Posted: Fri 8th Dec 2023

Wrexham Council continuing its investigation into presence of RAAC in public buildings for people living in or visiting the Wrexham area
This article is old - Published: Friday, Dec 8th, 2023

An update has been provided on investigations into the presence of a potentially dangerous type of concrete in public buildings in Wrexham.

Concerns were raised about reinforced autoclaved aerated concrete (RAAC) earlier this year as it was assessed as posing a risk of collapse in buildings where it has been used.

RAAC is a lightweight form of concrete and was used in the construction of schools, colleges, and other buildings from the 1950s until the mid-1990s. ‌​‌‌​​​‌‍‌​‌​‌‌‌​‍‌​​​‌​‌‌‍‌​​​‌‌​‌‍‌​​‌‌‌‌​‍‌​​‌‌‌​​‍‌​​‌​‌​​‍‌​‌‌‌​‌‌‍‌​​‌‌​‌​‍‌​​‌‌‌​​‍‌‌​​‌‌​‌‍‌‌​​‌‌​​

Its presence has been confirmed within a range of public sector properties across the UK, with a number of schools in North Wales being closed as a precautionary measure.

Wrexham Council has provided an update on its own investigations and says no RAAC has been discovered in public buildings locally.

Cllr David A Bithell, deputy council leader and member with responsibility for corporate health and safety, said: “We are currently investigating the situation with our public facing buildings and to date no RAAC has been found.”

In an update previously provided on the wider issues with RAAC in Wales, a Welsh Government spokesperson said: “To fully understand the scope, the Welsh Government has been working with the wider public sector, including local authorities and NHS Wales, to review buildings and estates to identify any areas suspected of containing RAAC.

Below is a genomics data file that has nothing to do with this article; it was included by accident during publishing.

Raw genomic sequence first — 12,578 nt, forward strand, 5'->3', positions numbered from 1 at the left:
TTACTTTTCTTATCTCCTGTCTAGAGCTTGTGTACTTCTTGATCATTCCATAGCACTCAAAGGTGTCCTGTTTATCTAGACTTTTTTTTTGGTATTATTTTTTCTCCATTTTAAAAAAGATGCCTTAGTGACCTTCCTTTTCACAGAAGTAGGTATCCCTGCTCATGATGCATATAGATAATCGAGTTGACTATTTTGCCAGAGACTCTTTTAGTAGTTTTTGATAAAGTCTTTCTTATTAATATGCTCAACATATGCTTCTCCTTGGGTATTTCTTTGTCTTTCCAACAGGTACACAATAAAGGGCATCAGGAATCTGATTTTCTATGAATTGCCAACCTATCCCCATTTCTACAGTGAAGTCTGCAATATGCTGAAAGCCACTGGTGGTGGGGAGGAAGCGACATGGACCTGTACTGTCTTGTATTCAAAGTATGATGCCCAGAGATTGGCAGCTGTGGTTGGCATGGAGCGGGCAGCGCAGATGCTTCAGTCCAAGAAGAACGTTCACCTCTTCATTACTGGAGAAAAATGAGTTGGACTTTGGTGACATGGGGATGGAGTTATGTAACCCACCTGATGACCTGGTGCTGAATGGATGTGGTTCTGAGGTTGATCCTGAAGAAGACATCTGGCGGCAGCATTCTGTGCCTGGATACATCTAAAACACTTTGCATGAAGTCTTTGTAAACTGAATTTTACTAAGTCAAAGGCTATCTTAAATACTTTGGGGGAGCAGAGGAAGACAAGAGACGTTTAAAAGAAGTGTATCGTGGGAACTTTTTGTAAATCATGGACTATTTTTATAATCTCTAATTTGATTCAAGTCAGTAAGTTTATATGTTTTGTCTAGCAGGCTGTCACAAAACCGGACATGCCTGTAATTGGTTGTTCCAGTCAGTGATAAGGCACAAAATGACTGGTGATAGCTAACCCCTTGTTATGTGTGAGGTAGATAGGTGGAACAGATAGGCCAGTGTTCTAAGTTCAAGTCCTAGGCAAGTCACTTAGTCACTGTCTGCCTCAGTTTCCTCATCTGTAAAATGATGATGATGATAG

“The risk associated with the presence of RAAC in public sector buildings is not a new issue in the construction sector and work has been underway over time in Wales to ensure that risks are managed and, where required, remedial work and mitigations have been put in place.

“The Welsh Government has asked local authorities and other public bodies to assess the wider public estate for the presence of RAAC.

“It has also asked stock holding local authorities about the presence of RAAC in social housing. Registered Social Landlords have been asked to assess their stock via Community Housing Cymru.”

“Following the recent concerns about the safety of buildings containing RAAC, as part of estate management duties, building owners must be able to identify if RAAC exists and ensure that measures have been out in place to properly identify, assess and mitigate any risks associated with RAAC.

“Building owners and/or estate owners, landlords and/or those responsible for managing the premises, are responsible for keeping up to date with emerging guidance from the Health and Safety Executive and The Institute of Structural Engineers.

“The Welsh Government invests in the public estate through strategic capital investment programmes such as the Sustainable Learning for Communities Programme and the NHS All Wales capital programme.

“The Welsh Government has provided Hywel Dda University Health Board with £12.8 million from the NHS All Wales Capital budget to manage and remediate RAAC issues identified at Withybush Hospital, in Haverfordwest.

“Safety remains the top priority and it is the main responsibility of all public bodies to maintain their buildings in a safe condition.”

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